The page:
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Summary

Bombay, New Year's Eve, 1949

As India celebrates the arrival of a momentous new decade, Inspector Persis Wadia stands vigil in the basement of Malabar House, home to the city's most unwanted unit of police officers. Six months after joining the force she remains India's first female police detective, mistrusted, sidelined and now consigned to the midnight shift.

And so, when the phone rings to report the murder of prominent English diplomat Sir James Herriot, the country's most sensational case falls into her lap.

As 1950 dawns and India prepares to become the world's largest republic, Persis, accompanied by Scotland Yard criminalist Archie Blackfinch, finds herself investigating a case that is becoming more political by the second. Navigating a country and society in turmoil, Persis, smart, stubborn and untested in the crucible of male hostility that surrounds her, must find a way to solve the murder - whatever the cost.

©2020 Vaseem Khan Limited (P)2020 Hodder & Stoughton Limited

What listeners say about Midnight at Malabar House

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  • VK
  • 06-02-21

A great Historical Mystery

Persis Wadia is the first female detective in post partition India. Not only does she have to prove her worth but she has a murder to solve
This book not only takes you into India of the 1950 but immerses you in the life and struggles of the people in this turbulent part of Indian history.

The plot to this book is woven into history beautifully and certainly keeps you guessing. It flows so easily that it was hard to put down. The clever plot came together at the end in the most satisfying way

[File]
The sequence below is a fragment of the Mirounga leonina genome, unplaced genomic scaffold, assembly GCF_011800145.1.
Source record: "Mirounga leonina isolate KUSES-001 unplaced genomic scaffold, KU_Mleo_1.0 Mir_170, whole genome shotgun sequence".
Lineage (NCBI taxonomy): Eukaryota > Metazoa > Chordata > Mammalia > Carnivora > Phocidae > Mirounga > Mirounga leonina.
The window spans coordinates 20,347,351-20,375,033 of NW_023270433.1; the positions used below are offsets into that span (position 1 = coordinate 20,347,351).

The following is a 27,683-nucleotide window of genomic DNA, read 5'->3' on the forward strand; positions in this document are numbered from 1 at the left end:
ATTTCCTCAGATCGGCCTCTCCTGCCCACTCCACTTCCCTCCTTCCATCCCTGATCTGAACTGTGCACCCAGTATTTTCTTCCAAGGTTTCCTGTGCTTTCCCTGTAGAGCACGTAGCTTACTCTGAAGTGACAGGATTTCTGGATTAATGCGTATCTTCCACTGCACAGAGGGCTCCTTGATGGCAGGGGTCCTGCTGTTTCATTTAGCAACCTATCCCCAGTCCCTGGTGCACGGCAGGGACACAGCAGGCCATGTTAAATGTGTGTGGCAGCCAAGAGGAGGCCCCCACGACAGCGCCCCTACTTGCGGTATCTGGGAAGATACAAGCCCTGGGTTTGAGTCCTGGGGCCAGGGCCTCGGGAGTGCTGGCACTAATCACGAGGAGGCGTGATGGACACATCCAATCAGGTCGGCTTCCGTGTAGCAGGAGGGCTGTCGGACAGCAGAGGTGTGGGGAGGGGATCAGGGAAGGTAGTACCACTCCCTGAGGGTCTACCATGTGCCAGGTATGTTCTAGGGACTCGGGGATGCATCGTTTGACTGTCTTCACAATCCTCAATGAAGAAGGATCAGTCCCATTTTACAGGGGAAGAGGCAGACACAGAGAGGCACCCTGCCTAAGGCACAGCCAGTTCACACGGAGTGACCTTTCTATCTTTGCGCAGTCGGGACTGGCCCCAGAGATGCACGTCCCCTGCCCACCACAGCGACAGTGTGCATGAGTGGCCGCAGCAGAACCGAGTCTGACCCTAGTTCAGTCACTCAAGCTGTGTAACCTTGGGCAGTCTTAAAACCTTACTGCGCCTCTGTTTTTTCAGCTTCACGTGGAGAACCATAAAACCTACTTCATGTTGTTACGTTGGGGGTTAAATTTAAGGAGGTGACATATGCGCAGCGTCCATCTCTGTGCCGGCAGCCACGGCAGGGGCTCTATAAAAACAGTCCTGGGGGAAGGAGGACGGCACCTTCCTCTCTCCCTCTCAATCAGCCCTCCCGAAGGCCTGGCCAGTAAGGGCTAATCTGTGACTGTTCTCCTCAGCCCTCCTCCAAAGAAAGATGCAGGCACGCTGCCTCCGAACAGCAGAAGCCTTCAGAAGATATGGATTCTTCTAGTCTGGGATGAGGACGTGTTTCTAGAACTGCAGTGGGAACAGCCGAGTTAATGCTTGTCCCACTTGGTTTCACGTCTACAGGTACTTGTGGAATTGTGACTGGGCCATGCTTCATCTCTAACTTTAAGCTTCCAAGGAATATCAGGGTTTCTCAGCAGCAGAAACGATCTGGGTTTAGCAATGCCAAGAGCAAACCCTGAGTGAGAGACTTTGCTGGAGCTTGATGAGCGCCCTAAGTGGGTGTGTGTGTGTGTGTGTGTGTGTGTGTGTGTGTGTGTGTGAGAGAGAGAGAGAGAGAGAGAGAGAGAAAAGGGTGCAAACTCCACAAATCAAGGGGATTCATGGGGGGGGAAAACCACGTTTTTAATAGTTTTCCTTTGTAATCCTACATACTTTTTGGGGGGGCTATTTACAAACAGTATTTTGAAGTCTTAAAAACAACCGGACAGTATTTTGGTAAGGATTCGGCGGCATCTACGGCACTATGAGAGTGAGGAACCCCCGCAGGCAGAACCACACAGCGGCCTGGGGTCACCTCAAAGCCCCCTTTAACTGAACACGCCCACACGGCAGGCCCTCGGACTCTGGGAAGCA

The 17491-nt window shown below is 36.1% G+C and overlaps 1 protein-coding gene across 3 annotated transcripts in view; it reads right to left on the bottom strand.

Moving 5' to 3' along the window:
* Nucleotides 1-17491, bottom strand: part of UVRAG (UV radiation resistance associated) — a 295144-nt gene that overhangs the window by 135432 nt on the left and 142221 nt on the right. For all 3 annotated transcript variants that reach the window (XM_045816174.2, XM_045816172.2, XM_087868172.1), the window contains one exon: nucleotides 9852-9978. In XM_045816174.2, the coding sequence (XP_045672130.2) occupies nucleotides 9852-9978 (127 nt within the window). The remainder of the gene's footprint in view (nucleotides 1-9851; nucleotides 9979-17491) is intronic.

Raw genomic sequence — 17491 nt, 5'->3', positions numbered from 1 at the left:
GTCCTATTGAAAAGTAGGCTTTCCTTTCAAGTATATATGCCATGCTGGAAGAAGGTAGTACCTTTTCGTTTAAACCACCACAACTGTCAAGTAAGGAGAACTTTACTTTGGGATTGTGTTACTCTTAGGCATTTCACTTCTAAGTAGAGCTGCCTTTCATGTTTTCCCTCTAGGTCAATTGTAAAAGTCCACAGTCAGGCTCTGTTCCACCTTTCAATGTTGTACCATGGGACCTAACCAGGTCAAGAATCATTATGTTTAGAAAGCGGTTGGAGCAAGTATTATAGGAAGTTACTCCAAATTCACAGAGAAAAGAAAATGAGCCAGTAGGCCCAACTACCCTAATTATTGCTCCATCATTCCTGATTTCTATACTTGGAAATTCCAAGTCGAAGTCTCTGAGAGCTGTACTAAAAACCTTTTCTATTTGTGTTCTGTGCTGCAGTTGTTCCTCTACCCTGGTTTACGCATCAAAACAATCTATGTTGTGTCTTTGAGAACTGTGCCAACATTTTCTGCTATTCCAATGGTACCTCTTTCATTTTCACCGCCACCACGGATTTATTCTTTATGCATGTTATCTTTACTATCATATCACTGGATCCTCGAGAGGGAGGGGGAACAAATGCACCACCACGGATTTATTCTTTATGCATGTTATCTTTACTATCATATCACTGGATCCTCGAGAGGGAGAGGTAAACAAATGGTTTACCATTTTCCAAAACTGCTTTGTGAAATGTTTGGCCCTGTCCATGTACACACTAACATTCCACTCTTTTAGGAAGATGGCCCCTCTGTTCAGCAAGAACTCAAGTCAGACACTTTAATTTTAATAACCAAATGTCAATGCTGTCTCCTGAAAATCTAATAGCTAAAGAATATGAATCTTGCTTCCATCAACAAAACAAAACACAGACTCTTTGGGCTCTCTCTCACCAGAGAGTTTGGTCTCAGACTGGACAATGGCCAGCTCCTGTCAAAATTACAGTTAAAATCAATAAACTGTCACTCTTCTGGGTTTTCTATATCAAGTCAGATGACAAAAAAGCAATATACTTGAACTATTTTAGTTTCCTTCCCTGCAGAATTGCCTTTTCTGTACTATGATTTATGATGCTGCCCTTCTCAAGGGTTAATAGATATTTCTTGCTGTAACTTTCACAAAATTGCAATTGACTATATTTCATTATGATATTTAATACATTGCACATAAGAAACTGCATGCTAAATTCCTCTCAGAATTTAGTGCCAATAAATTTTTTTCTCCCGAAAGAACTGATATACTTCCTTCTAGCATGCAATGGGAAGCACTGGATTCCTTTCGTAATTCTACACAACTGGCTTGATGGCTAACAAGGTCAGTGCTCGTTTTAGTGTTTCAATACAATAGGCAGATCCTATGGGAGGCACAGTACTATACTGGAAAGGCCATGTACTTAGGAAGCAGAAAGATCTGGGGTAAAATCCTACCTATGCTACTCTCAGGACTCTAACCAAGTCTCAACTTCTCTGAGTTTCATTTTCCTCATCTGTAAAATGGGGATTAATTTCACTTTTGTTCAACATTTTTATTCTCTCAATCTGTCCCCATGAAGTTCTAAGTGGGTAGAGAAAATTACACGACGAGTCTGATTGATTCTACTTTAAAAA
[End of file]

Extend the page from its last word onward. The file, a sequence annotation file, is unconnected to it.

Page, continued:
Persis is a great character and on this case she is working with Archie Blacksmith a forensic expert from Scotland Yard. They are a most endearing match and I hope that we will see them again in the future.

The narrator definitely needs a mention as she was brilliant.
I feel I have been entertained by a good murder mystery while being educated in the history of India.
I would definitely recommend this book.

10 people found this helpful

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An Agatha Christie Style Ride

What a joy of a book. The story kept me guessing with plenty of twists and turns to keep up with. The struggles of India, of the poor, of women, were quite something, i had no idea. So as well as entertaining it was an education too.
The story was read to perfection, and i shall miss the characters like parting with old friends.

3 people found this helpful

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Another delightful thriller

Vaseem Khan writes the most entertaining thrillers and mystery novels. This one I consider one of his best. Alongside an intriguing story with India’s first woman detective as the main character, we are given some enlightening history of a dreadful time in India’s history.... partition. Although the subject and references are appalling, this is not a depressing book. On the contrary it highlights the resilience of the Indian character and has a gentle, old fashioned, “Agatha Christie” type of denouement which will knock your socks off!

2 people found this helpful

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It’s great

I wanted a crime novel with a strong sense of place, and this hit the spot. Great characters, very strong sense of place and time, strongly plotted. Really enjoyed the narration too. Look forward to more.

1 person found this helpful

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An interesting and entertaining murder mystery

This is my first listen to this author and found it fascinating, entertaining and informative. I am not sure I like Persus but I think she will grow on me in future tales. She has the unenviable position as the only female detective in India only a few years into Indian independence so her prickliness is probably understandable. I look forward to more on this indomitable female and also learning more on the development of the amazing continent of India.